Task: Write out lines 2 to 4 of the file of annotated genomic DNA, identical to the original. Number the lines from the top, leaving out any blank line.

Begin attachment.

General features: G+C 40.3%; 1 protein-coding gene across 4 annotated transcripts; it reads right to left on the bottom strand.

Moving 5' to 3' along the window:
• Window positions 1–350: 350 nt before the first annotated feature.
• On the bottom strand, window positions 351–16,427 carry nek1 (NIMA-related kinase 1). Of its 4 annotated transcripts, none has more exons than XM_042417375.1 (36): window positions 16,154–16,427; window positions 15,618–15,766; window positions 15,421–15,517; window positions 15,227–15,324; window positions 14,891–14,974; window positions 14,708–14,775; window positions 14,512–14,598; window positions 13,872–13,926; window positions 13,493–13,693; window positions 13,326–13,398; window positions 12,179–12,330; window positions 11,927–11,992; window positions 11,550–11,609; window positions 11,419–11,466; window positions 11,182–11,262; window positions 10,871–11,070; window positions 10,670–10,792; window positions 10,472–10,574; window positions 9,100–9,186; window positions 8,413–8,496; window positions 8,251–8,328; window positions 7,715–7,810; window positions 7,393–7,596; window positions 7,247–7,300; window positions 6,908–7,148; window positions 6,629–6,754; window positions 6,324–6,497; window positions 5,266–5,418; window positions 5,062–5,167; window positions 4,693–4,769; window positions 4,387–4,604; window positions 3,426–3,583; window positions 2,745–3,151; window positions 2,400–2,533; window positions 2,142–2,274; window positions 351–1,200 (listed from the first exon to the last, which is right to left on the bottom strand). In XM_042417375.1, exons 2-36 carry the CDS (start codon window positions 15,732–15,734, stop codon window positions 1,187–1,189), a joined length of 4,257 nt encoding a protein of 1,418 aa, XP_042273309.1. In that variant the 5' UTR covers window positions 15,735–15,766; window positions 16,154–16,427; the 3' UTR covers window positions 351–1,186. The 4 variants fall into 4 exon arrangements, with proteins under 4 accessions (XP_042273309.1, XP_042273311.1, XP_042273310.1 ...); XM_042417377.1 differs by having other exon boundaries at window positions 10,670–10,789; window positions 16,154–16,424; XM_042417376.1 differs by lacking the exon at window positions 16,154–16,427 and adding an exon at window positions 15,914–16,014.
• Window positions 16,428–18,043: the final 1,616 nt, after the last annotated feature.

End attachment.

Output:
Moving 5' to 3' along the window:
• Window positions 1–350: 350 nt before the first annotated feature.
• On the bottom strand, window positions 351–16,427 carry nek1 (NIMA-related kinase 1). Of its 4 annotated transcripts, none has more exons than XM_042417375.1 (36): window positions 16,154–16,427; window positions 15,618–15,766; window positions 15,421–15,517; window positions 15,227–15,324; window positions 14,891–14,974; window positions 14,708–14,775; window positions 14,512–14,598; window positions 13,872–13,926; window positions 13,493–13,693; window positions 13,326–13,398; window positions 12,179–12,330; window positions 11,927–11,992; window positions 11,550–11,609; window positions 11,419–11,466; window positions 11,182–11,262; window positions 10,871–11,070; window positions 10,670–10,792; window positions 10,472–10,574; window positions 9,100–9,186; window positions 8,413–8,496; window positions 8,251–8,328; window positions 7,715–7,810; window positions 7,393–7,596; window positions 7,247–7,300; window positions 6,908–7,148; window positions 6,629–6,754; window positions 6,324–6,497; window positions 5,266–5,418; window positions 5,062–5,167; window positions 4,693–4,769; window positions 4,387–4,604; window positions 3,426–3,583; window positions 2,745–3,151; window positions 2,400–2,533; window positions 2,142–2,274; window positions 351–1,200 (listed from the first exon to the last, which is right to left on the bottom strand). In XM_042417375.1, exons 2-36 carry the CDS (start codon window positions 15,732–15,734, stop codon window positions 1,187–1,189), a joined length of 4,257 nt encoding a protein of 1,418 aa, XP_042273309.1. In that variant the 5' UTR covers window positions 15,735–15,766; window positions 16,154–16,427; the 3' UTR covers window positions 351–1,186. The 4 variants fall into 4 exon arrangements, with proteins under 4 accessions (XP_042273309.1, XP_042273311.1, XP_042273310.1 ...); XM_042417377.1 differs by having other exon boundaries at window positions 10,670–10,789; window positions 16,154–16,424; XM_042417376.1 differs by lacking the exon at window positions 16,154–16,427 and adding an exon at window positions 15,914–16,014.